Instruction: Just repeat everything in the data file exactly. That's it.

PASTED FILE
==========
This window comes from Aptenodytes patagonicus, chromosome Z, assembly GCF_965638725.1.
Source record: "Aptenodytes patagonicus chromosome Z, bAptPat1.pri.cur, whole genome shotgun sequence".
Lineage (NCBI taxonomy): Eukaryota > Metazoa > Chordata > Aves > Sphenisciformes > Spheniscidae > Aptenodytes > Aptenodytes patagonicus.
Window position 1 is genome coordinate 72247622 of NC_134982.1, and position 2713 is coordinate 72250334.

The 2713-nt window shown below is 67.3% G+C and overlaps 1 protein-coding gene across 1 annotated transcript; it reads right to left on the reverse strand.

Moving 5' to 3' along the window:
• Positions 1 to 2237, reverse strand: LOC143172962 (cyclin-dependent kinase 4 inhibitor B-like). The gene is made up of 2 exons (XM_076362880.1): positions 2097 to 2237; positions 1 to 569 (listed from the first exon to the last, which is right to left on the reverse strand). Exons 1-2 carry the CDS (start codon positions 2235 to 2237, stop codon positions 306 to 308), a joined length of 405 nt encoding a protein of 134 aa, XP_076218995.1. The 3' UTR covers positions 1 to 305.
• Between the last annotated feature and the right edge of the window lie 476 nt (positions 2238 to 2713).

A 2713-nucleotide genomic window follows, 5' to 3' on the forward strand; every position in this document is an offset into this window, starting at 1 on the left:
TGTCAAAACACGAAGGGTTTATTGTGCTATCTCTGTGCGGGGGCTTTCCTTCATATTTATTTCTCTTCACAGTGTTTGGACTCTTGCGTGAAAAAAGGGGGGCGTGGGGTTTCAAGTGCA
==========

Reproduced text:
This window comes from Aptenodytes patagonicus, chromosome Z, assembly GCF_965638725.1.
Source record: "Aptenodytes patagonicus chromosome Z, bAptPat1.pri.cur, whole genome shotgun sequence".
Lineage (NCBI taxonomy): Eukaryota > Metazoa > Chordata > Aves > Sphenisciformes > Spheniscidae > Aptenodytes > Aptenodytes patagonicus.
Window position 1 is genome coordinate 72247622 of NC_134982.1, and position 2713 is coordinate 72250334.

The 2713-nt window shown below is 67.3% G+C and overlaps 1 protein-coding gene across 1 annotated transcript; it reads right to left on the reverse strand.

Moving 5' to 3' along the window:
• Positions 1 to 2237, reverse strand: LOC143172962 (cyclin-dependent kinase 4 inhibitor B-like). The gene is made up of 2 exons (XM_076362880.1): positions 2097 to 2237; positions 1 to 569 (listed from the first exon to the last, which is right to left on the reverse strand). Exons 1-2 carry the CDS (start codon positions 2235 to 2237, stop codon positions 306 to 308), a joined length of 405 nt encoding a protein of 134 aa, XP_076218995.1. The 3' UTR covers positions 1 to 305.
• Between the last annotated feature and the right edge of the window lie 476 nt (positions 2238 to 2713).

A 2713-nucleotide genomic window follows, 5' to 3' on the forward strand; every position in this document is an offset into this window, starting at 1 on the left:
TGTCAAAACACGAAGGGTTTATTGTGCTATCTCTGTGCGGGGGCTTTCCTTCATATTTATTTCTCTTCACAGTGTTTGGACTCTTGCGTGAAAAAAGGGGGGCGTGGGGTTTCAAGTGCA